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US Reaches Milestone Of Over 100 Retired Coal Power Plants Since 2010

Fisk coal plant

This is a pretty big deal for those of us who care about the environment, you know, if you’re into that sort of thing. Two power utilities have announced planned closures of 9 more coal plants throughout Illinois, Pennsylvania, Ohio, and New Jersey, bringing the United States up to a total of 106 retired coal plants since January 2010, flying right by the 100 milestone.

The Fisk and Crawford Plants, two Chicago-based plants owned by Midwest Generation, have been a key target for several local activist groups. With operations starting in the early 1900s and no updates since the late ‘50s and ‘60s, plus violations of air quality standards, the two plants represented the largest source of greenhouse gas emissions in the Chicago area in 2010. Midwest Generation has been put under intense pressure by activists and Mayor Rahm Emanuel to shut the plants down.

GeOn Energy is responsible for the second set of closures, which will close 3,140 MW of aging plants in New Jersey, Pennsylvania, and Ohio. All the plants are coal except for one oil-fired plant. The company noted that new, stricter air quality regulations would make it exceptionally difficult for the plants to stay in operation.

With a combination of high domestic coal prices, new air quality regulations, activist pressure, low natural gas prices, and increasingly competitive renewables, coal is becoming a worse and worse choice for power plant operators.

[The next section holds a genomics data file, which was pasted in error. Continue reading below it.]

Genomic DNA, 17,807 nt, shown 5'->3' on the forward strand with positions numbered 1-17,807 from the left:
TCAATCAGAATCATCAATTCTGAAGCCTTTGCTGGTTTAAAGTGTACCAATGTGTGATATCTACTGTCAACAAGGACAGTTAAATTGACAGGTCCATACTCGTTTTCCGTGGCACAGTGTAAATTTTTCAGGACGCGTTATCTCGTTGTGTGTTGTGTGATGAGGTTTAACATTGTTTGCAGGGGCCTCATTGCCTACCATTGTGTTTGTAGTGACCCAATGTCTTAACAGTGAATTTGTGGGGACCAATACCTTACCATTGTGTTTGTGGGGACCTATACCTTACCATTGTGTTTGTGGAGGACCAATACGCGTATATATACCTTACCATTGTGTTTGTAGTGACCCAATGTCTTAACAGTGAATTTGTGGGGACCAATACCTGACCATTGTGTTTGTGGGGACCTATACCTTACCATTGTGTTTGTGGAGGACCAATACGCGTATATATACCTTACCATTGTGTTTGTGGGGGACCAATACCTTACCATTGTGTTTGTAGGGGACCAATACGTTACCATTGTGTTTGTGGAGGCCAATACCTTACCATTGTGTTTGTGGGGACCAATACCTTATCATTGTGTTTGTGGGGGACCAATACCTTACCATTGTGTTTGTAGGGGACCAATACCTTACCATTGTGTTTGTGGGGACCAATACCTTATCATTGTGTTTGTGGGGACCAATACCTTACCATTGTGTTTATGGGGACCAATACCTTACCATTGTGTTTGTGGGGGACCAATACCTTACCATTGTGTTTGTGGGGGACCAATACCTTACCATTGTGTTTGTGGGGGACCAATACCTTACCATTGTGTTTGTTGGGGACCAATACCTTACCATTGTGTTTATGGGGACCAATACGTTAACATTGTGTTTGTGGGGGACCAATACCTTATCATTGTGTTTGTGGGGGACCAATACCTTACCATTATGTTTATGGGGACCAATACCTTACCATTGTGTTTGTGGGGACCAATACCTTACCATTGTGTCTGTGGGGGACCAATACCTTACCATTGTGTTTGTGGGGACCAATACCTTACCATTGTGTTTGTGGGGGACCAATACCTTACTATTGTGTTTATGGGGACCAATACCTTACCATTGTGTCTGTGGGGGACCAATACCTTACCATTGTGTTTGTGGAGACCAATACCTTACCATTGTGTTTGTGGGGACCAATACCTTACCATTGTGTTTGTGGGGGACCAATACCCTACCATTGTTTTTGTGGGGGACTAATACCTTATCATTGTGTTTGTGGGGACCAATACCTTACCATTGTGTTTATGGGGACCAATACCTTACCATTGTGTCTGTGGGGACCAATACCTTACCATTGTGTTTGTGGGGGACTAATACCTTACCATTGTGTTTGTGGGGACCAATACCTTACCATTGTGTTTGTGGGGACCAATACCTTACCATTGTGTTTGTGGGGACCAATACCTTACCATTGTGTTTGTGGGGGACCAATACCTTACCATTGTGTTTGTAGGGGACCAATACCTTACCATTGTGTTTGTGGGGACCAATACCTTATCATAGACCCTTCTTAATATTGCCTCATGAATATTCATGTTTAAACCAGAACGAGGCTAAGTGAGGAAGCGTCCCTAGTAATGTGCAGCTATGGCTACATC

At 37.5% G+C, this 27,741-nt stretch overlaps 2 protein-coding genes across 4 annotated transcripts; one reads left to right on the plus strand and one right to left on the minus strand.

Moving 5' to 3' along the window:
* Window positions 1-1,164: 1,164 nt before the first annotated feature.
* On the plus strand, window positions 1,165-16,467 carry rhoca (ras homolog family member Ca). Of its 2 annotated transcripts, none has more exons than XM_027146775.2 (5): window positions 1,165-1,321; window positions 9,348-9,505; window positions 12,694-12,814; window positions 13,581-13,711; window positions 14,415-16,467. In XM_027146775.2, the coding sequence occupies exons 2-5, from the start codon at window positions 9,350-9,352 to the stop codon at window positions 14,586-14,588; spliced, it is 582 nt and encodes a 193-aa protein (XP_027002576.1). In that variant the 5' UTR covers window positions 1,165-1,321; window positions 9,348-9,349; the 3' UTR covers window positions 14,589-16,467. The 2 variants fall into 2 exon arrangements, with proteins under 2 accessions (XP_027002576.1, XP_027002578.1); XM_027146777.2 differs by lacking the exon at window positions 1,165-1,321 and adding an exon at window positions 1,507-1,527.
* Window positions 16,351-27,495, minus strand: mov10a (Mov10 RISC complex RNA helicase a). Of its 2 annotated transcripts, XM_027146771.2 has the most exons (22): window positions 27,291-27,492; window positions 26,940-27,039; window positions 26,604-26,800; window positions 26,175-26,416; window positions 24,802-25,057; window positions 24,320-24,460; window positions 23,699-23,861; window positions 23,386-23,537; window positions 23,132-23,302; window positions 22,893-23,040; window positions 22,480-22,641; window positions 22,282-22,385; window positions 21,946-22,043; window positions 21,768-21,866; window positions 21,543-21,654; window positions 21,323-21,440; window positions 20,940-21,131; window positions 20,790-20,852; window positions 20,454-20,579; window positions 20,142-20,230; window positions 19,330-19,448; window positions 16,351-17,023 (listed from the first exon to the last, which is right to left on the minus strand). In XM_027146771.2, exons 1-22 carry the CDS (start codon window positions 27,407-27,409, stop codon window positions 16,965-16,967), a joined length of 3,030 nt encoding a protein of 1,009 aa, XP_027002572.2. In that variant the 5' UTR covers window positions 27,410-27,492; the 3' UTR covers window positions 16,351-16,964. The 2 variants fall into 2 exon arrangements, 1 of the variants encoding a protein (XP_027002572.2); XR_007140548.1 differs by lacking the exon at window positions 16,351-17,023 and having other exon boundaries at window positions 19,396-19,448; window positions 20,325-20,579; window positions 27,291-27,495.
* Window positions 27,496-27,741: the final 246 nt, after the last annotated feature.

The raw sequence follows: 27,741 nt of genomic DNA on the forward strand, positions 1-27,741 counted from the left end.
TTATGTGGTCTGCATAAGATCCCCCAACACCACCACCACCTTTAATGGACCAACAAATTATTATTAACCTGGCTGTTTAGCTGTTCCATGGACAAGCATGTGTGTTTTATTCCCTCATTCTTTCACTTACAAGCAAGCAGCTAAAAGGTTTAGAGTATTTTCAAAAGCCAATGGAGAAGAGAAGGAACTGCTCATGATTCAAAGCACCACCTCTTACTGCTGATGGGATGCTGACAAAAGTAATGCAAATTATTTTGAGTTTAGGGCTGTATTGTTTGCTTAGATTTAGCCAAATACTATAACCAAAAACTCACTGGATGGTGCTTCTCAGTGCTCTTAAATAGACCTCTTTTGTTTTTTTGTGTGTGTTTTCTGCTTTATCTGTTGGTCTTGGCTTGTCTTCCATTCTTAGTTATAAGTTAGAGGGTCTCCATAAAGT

If you’re wondering how the lights will stay on if coal is phased out and the plants go away, there is actually already enough natural gas capacity to make up for more than 100 GW of closures.

However, there are still plenty of questions regarding natural gas, such as the life cycle of emissions and how environmentally effective it will prove to be over time – not to mention the ongoing controversy surrounding gas fracking processes. But with the growing amount of investments getting pumped into renewables, energy efficiency, and cleantech generally, the gap will hopefully begin to close and we will be well on our way to a country, and world, with cleaner, healthier power.

via Huffington Post
Image CC licensed by vxla: The sun goes down on the Fisk coal plant

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